A walking or gait abnormality is an unusual walking pattern. Many young children have an abnormal gait for a period as they grow and learn to walk.
Many parents start worrying about their children’s unusual walking patterns; however, gait abnormalities are a regular physical development phase. Most children grow out of walking abnormalities without medical treatment.
Several conditions can cause the child’s feet to turn inward or outward in their early years. The most common walking abnormalities in children that parents are likely to observe are:
Both conditions usually improve on their own during childhood. Generally, in-toeing and out-toeing are not painful. Nevertheless, it is important to consult a pediatric orthopedic doctor if the child had gait abnormalities.
Tibial torsion is the turning of the child’s lower leg (tibia) inward (internal tibial torsion) or outward (external tibial torsion). The condition usually improves without treatment before a child turns 4.
The femoral version is when a child’s upper leg bone (femur) twists inward or outward. Inward twisting of the femur (femoral anteversion) can cause the child’s feet to point inward.
Signs of femoral anteversion become noticeable when a child is around 2 to 4 years old—this the time when inward rotation from the hip tends to increase.
The condition often gets better without the need for treatment.
Outward twisting of the femur is known as femoral retroversion. It causes the child’s feet to point outward. This condition is less common than femoral anteversion. In some cases, femoral retroversion could delay a child’s walking. However, the condition usually gets better without treatment.
Bowlegs are an outward curving of the legs at the knees, whereas knock knees is an inward curve of the legs at the knees. Both the conditions are common phases of development and often self-correct as the child grows.
Flat feet are standard in infants and young children. Children have flat feet when their feet’ arches have not yet developed, and the entire feet press against the floor. The arches form throughout childhood till the age of 10.
Metatarsus adductus is a positional deformity that causes a child’s feet to bend inward from the middle of the foot to the toes. In severe cases, it may resemble a clubfoot. Less severe cases of metatarsus adductus improve on their own while severe ones require medical attention and treatment.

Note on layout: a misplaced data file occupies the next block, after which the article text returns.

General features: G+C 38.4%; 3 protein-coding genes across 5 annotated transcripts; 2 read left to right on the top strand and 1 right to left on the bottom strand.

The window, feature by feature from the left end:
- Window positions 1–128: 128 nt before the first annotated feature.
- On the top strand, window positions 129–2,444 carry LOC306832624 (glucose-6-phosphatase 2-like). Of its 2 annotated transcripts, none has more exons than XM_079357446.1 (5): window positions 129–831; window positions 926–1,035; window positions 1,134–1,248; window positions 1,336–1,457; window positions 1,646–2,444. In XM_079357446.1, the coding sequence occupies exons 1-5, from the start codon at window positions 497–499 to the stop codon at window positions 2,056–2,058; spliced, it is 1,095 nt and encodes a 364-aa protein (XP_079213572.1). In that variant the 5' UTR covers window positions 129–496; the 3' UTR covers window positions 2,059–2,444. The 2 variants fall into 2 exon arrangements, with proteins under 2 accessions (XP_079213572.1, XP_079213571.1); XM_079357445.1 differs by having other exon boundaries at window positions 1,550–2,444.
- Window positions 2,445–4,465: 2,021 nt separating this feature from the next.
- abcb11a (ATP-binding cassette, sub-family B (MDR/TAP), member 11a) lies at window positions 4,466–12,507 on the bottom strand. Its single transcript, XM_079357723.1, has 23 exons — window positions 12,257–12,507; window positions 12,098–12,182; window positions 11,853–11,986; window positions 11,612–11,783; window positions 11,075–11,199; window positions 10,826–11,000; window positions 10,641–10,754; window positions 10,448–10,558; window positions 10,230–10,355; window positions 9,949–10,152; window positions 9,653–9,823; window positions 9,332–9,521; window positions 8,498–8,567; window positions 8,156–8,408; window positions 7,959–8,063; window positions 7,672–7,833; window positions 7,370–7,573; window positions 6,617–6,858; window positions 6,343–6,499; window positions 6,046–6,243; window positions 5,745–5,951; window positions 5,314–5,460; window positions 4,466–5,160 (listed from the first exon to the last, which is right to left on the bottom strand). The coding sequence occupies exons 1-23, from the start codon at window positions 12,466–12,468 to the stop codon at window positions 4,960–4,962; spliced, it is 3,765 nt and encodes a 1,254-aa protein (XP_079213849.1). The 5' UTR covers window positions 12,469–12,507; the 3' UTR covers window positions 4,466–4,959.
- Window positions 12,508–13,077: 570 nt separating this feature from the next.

Sudden limping is likely due to pain caused by a minor and untreated injury. Blisters, Splinters, or tired muscles are common culprits. Non-painful chronic limping may be a symptom of a developmental issue such as hip dysplasia or a neuromuscular problem such as cerebral palsy.
Toe walking is a gait abnormality, especially in young children who are just starting to walk. In most cases, it will resolve on its own as time passes. However, if children with a regular walk pattern for some time begin to walk on their toes, they should be evaluated by a paediatric orthopaedic.
It is essential to be observant and monitor children for their gait patterns. If gait abnormality is detected, then medical evaluation of the child should be done as soon as possible.
The following are normal variations of gait or walking in children:
In most cases, parents observe their child with an abnormal walking condition during the growing years. During this period, parents should draw the specialist’s attention during their child’s regular paediatric check-ups.
The specialist will monitor the child’s walking patterns to make sure their legs continue to develop. They also observe whether the child’s walking patterns become normal over time.
Treatment for most gait abnormalities that do not resolve may include observation, physical therapy, bracing, casting, and surgery in severe cases.
If these normal variations continue beyond the expected age range and are progressive, parents must consult a paediatric orthopaedic. Also, if there is pain and functional limitation (or evidence of neurological disease), the parents should consult a specialist.